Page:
Academic journal article The Qualitative Report

Assessment of the Utilization of HIV Interventions by Sex Workers in Selected Brothels in Bangladesh: An Exploratory Study

Academic journal article The Qualitative Report

Assessment of the Utilization of HIV Interventions by Sex Workers in Selected Brothels in Bangladesh: An Exploratory Study

Article excerpt

In Asia, commercial sex has been identified as an important factor in the epidemic spread of HIV/AIDS (Ford, Wirawan, Suastina, Reed, & Muliawan, 2000). Female Sex Workers (FSWs) have diversified clients that include students, businessmen, transport workers, and others. All sex workers are engaged in high-risk sexual behaviours, such as multiple partners, unprotected sex, untreated sexually transmitted infections (STIs) and drug-abuse (Currie, 2008; Nuttbrock, Rosenblum, Magura, Villano, & Wallace, 2004). In general, commercial sex workers (CSWs) who inject drugs exhibit higher levels of risk-taking behavior (Kyrychenko & Polonets, 2005; Persaud, Klaskala, Baum, & Duncan, 2000; Spice, 2007) and high prevalence of HIV compared to non-CSWs (Kyrychenko & Polonets, 2005; Spice, 2007). Physical violence is also considered the greatest threat to the health and well-being of CSWs (Kyrychenko & Polonets, 2005; Malta et al., 2008; Spice, 2007), and this violence with clients and intimate partners is associated with increased vulnerability to STIs and HIV (Stachowiak, Sherman, Konakova, Krushkova, Beyrer, Peryskina, & Strathdee, 2005). In 1998, between 3,000 and 4,000 brothel-based sex workers were estimated to work at 28 registered brothels across Bangladesh. However, the report showed cautiousness about the actual number, which is likely to be much higher (Jenkins & Rahman, 2002). Sex workers in Bangladesh have the highest reported numbers of clients and the lowest reported rates of condom-use among Asian countries. This makes them extremely vulnerable to HIV and AIDS (Currie, 2008). Therefore, both FSWs and their clients are playing an important role as vectors for STI/HIV transmission among the general population.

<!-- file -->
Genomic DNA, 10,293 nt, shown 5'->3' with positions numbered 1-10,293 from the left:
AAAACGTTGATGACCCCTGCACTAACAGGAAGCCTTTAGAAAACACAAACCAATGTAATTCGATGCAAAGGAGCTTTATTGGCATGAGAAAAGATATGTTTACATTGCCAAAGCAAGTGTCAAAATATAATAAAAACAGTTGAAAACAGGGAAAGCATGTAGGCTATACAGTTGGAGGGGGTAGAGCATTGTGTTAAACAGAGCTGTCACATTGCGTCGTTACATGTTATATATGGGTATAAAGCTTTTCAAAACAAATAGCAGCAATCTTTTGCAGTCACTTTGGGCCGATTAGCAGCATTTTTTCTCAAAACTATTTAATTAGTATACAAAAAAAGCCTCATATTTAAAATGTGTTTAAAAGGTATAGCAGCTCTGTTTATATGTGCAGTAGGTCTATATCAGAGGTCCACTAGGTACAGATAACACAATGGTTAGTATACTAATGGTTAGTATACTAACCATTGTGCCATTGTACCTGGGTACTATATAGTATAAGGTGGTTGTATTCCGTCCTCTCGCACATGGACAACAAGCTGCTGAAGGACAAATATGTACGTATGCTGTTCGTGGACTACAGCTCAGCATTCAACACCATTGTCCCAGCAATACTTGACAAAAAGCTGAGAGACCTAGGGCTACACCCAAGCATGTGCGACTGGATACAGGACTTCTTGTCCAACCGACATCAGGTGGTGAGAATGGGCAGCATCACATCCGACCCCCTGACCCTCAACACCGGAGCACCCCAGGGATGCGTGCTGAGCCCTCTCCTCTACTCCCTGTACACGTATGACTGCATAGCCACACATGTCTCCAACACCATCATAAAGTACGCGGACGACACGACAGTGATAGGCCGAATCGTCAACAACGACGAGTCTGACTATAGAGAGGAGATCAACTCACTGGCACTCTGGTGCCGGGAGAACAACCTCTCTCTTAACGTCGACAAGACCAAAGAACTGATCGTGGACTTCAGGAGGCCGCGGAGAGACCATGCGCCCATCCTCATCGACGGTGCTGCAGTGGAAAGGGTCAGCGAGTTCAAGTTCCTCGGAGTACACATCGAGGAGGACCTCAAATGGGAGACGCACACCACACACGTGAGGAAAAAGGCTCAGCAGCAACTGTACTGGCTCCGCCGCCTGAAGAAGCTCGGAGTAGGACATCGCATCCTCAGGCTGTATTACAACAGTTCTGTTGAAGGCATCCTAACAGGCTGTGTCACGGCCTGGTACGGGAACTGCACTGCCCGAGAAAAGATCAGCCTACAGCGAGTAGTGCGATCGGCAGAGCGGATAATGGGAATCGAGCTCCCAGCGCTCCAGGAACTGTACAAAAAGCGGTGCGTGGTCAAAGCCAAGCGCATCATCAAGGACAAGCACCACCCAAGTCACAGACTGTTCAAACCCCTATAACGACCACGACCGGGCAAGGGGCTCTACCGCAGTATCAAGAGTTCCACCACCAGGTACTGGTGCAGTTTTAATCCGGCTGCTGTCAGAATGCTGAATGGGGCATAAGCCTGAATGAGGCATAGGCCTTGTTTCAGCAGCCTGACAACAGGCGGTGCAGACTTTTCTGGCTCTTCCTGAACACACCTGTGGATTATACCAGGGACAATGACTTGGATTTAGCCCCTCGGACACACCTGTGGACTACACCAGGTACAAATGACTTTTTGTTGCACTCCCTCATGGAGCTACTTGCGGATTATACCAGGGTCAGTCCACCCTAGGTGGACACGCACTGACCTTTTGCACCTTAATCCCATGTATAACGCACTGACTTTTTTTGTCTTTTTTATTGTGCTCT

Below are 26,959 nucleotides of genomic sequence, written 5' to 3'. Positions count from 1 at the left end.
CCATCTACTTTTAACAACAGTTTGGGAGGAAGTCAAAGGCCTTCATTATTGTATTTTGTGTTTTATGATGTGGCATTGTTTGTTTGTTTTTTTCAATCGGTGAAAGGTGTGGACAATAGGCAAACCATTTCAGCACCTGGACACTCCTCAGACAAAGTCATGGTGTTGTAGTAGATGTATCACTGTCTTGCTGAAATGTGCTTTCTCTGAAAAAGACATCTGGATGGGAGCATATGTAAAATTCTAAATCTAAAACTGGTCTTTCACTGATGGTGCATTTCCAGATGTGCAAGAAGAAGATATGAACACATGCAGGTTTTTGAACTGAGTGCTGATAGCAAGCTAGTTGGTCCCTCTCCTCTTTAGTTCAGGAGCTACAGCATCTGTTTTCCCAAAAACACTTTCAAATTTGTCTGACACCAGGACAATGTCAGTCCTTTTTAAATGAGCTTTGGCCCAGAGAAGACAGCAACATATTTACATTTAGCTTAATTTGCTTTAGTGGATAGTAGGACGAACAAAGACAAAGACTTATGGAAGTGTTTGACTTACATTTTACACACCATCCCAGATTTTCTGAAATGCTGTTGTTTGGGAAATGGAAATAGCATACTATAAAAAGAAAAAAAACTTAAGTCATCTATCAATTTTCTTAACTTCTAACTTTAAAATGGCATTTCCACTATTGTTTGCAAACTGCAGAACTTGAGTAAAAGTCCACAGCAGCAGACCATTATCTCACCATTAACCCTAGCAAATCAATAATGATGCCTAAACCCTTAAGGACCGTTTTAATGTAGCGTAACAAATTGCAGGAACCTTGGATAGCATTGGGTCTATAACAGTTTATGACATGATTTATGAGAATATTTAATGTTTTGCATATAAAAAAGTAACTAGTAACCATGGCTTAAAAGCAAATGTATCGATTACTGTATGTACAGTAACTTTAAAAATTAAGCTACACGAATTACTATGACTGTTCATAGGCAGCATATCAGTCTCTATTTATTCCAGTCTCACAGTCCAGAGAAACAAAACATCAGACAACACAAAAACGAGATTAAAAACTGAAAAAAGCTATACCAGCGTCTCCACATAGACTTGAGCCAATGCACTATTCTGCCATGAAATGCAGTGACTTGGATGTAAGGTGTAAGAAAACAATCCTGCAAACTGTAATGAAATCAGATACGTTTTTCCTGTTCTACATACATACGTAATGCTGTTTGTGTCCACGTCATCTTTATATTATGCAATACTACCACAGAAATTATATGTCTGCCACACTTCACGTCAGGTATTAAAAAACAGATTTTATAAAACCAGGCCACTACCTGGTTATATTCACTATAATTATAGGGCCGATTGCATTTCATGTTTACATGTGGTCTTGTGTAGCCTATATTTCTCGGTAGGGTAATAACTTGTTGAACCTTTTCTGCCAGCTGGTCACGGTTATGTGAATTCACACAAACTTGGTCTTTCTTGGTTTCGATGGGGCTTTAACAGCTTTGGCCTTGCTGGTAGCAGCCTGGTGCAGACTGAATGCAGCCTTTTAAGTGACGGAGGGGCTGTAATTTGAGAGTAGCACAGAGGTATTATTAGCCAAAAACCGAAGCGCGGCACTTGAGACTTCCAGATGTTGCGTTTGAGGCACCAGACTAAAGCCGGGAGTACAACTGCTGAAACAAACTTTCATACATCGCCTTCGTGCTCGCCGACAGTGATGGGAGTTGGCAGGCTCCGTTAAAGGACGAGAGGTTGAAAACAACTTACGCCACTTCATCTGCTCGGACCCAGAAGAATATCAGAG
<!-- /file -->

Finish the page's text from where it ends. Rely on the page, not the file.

The overall rate of HIV prevalence among FSWs is reportedly low (0.2%) in the 7th sero-surveillance because of the AIDS prevention interventions within these brothels over several years (Government of Bangladesh [GoB], 2007). Since 2004, within the HIV/AIDS Prevention Project of the Government of Bangladesh, three non-governmental organizations (NGOs): (a) Bangladesh Women's Health Coalition (BWHC); (b) Population Service and Training Center (PSTC); and (c) Community Health Care Project (CHCP), in addition to the International Centre for Diarrheal Disease, Bangladesh (ICDDR, B), have established a consortium and implemented a comprehensive HIV/AIDS prevention program in 8 selected brothels in Bangladesh. In this consortium, the three NGOs provided services, and ICDDR, B has conducted five censuses and a process-documentation since the inception of the program. This comprehensive program comprised a clinic-based drop-in centre (DIC) integrated with community-based intervention (peer education) in selected areas of the NGOs.

Peer education has been widely used to control the spread of HIV among the FSWs. In the comprehensive HIV prevention approach for FSWs, peer educators have been integrated to provide HIV/AIDS-related information to the FSWs, playing a role in condom distribution, bringing them to the health facilities and acting as a link between program management and the beneficiaries (UNAIDS, 1999; Campbell, 2000; Steen & Dallabettab, 2003). Involving the multiple components of peer interventions showed effectiveness in demanding condom-use and access to care for STIs: thus, having a public-health effect on a larger scale (Dandona et al., 2005; Jana, Rojanapithayakorn, & Steen, 2006; UNAIDS, 1999; Vuylsteke, 2001). According to Bandura's theory (Bandura, 1996), the above-mentioned approaches are expected to increase the level of perceived control over one's health. Albert Bandura recommends that educators foster or facilitate increased levels of self-efficacy beliefs. Education fosters positive learning strategies in which learners are aware of what they know, what they believe and how the difference between the two affects learning and task performance. Bandura situates the construct of self-efficacy within the context of social cognitive theory that personal factors (e. …

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